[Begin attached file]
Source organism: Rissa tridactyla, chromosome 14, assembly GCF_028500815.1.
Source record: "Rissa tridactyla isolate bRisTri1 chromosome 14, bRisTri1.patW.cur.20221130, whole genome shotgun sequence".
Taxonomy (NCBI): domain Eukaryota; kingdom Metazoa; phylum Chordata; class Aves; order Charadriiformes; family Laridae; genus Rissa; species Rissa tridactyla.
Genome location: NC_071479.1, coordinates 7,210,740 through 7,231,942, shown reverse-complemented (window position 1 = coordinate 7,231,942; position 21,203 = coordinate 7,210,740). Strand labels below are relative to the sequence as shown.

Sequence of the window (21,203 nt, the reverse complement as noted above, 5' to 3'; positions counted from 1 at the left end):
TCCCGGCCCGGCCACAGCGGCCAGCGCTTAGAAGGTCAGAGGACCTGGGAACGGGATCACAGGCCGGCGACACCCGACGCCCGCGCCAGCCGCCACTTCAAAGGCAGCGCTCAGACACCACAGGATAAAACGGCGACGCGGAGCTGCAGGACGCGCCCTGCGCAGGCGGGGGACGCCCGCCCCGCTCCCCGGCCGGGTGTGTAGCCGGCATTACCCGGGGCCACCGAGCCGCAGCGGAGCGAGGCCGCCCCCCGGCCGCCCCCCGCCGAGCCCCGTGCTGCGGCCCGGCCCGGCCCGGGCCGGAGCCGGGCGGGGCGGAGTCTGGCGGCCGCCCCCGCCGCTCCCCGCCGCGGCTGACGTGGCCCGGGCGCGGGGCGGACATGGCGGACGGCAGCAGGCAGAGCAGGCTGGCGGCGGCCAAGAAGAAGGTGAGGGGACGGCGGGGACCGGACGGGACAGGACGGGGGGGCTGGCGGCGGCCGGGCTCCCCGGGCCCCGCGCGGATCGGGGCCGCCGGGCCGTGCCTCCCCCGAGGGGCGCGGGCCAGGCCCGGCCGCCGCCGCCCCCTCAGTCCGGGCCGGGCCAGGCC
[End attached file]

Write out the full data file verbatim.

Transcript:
Source organism: Rissa tridactyla, chromosome 14, assembly GCF_028500815.1.
Source record: "Rissa tridactyla isolate bRisTri1 chromosome 14, bRisTri1.patW.cur.20221130, whole genome shotgun sequence".
Taxonomy (NCBI): domain Eukaryota; kingdom Metazoa; phylum Chordata; class Aves; order Charadriiformes; family Laridae; genus Rissa; species Rissa tridactyla.
Genome location: NC_071479.1, coordinates 7,210,740 through 7,231,942, shown reverse-complemented (window position 1 = coordinate 7,231,942; position 21,203 = coordinate 7,210,740). Strand labels below are relative to the sequence as shown.

Sequence of the window (21,203 nt, the reverse complement as noted above, 5' to 3'; positions counted from 1 at the left end):
TCCCGGCCCGGCCACAGCGGCCAGCGCTTAGAAGGTCAGAGGACCTGGGAACGGGATCACAGGCCGGCGACACCCGACGCCCGCGCCAGCCGCCACTTCAAAGGCAGCGCTCAGACACCACAGGATAAAACGGCGACGCGGAGCTGCAGGACGCGCCCTGCGCAGGCGGGGGACGCCCGCCCCGCTCCCCGGCCGGGTGTGTAGCCGGCATTACCCGGGGCCACCGAGCCGCAGCGGAGCGAGGCCGCCCCCCGGCCGCCCCCCGCCGAGCCCCGTGCTGCGGCCCGGCCCGGCCCGGGCCGGAGCCGGGCGGGGCGGAGTCTGGCGGCCGCCCCCGCCGCTCCCCGCCGCGGCTGACGTGGCCCGGGCGCGGGGCGGACATGGCGGACGGCAGCAGGCAGAGCAGGCTGGCGGCGGCCAAGAAGAAGGTGAGGGGACGGCGGGGACCGGACGGGACAGGACGGGGGGGCTGGCGGCGGCCGGGCTCCCCGGGCCCCGCGCGGATCGGGGCCGCCGGGCCGTGCCTCCCCCGAGGGGCGCGGGCCAGGCCCGGCCGCCGCCGCCCCCTCAGTCCGGGCCGGGCCAGGCC